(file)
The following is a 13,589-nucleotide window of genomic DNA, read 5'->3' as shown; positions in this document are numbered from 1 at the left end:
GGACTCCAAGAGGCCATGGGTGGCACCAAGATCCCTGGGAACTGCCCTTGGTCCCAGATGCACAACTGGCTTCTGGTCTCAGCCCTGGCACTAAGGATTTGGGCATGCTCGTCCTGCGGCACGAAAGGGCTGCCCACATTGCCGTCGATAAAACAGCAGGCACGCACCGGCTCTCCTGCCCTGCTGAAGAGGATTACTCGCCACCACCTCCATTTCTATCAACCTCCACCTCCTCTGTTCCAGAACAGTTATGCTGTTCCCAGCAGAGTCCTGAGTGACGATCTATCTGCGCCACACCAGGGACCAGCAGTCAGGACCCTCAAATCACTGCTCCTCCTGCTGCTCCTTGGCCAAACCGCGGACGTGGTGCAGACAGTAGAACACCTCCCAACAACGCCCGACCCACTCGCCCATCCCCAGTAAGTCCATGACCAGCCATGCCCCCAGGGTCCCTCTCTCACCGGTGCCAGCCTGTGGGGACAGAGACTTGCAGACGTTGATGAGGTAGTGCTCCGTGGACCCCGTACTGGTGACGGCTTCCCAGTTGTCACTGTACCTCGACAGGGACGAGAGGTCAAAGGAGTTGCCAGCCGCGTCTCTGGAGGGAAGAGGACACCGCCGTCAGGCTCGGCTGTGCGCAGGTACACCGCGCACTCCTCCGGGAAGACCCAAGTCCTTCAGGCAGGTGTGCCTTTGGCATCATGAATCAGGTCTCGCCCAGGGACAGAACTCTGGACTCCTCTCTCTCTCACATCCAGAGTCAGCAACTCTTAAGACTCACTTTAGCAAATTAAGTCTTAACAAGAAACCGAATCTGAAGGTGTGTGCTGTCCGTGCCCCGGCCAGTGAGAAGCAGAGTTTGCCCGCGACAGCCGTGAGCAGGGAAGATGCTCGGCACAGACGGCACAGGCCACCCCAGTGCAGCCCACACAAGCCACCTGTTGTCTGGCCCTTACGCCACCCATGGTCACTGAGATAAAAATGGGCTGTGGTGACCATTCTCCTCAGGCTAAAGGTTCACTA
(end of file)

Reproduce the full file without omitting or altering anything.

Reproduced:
The following is a 13,589-nucleotide window of genomic DNA, read 5'->3' as shown; positions in this document are numbered from 1 at the left end:
GGACTCCAAGAGGCCATGGGTGGCACCAAGATCCCTGGGAACTGCCCTTGGTCCCAGATGCACAACTGGCTTCTGGTCTCAGCCCTGGCACTAAGGATTTGGGCATGCTCGTCCTGCGGCACGAAAGGGCTGCCCACATTGCCGTCGATAAAACAGCAGGCACGCACCGGCTCTCCTGCCCTGCTGAAGAGGATTACTCGCCACCACCTCCATTTCTATCAACCTCCACCTCCTCTGTTCCAGAACAGTTATGCTGTTCCCAGCAGAGTCCTGAGTGACGATCTATCTGCGCCACACCAGGGACCAGCAGTCAGGACCCTCAAATCACTGCTCCTCCTGCTGCTCCTTGGCCAAACCGCGGACGTGGTGCAGACAGTAGAACACCTCCCAACAACGCCCGACCCACTCGCCCATCCCCAGTAAGTCCATGACCAGCCATGCCCCCAGGGTCCCTCTCTCACCGGTGCCAGCCTGTGGGGACAGAGACTTGCAGACGTTGATGAGGTAGTGCTCCGTGGACCCCGTACTGGTGACGGCTTCCCAGTTGTCACTGTACCTCGACAGGGACGAGAGGTCAAAGGAGTTGCCAGCCGCGTCTCTGGAGGGAAGAGGACACCGCCGTCAGGCTCGGCTGTGCGCAGGTACACCGCGCACTCCTCCGGGAAGACCCAAGTCCTTCAGGCAGGTGTGCCTTTGGCATCATGAATCAGGTCTCGCCCAGGGACAGAACTCTGGACTCCTCTCTCTCTCACATCCAGAGTCAGCAACTCTTAAGACTCACTTTAGCAAATTAAGTCTTAACAAGAAACCGAATCTGAAGGTGTGTGCTGTCCGTGCCCCGGCCAGTGAGAAGCAGAGTTTGCCCGCGACAGCCGTGAGCAGGGAAGATGCTCGGCACAGACGGCACAGGCCACCCCAGTGCAGCCCACACAAGCCACCTGTTGTCTGGCCCTTACGCCACCCATGGTCACTGAGATAAAAATGGGCTGTGGTGACCATTCTCCTCAGGCTAAAGGTTCACTA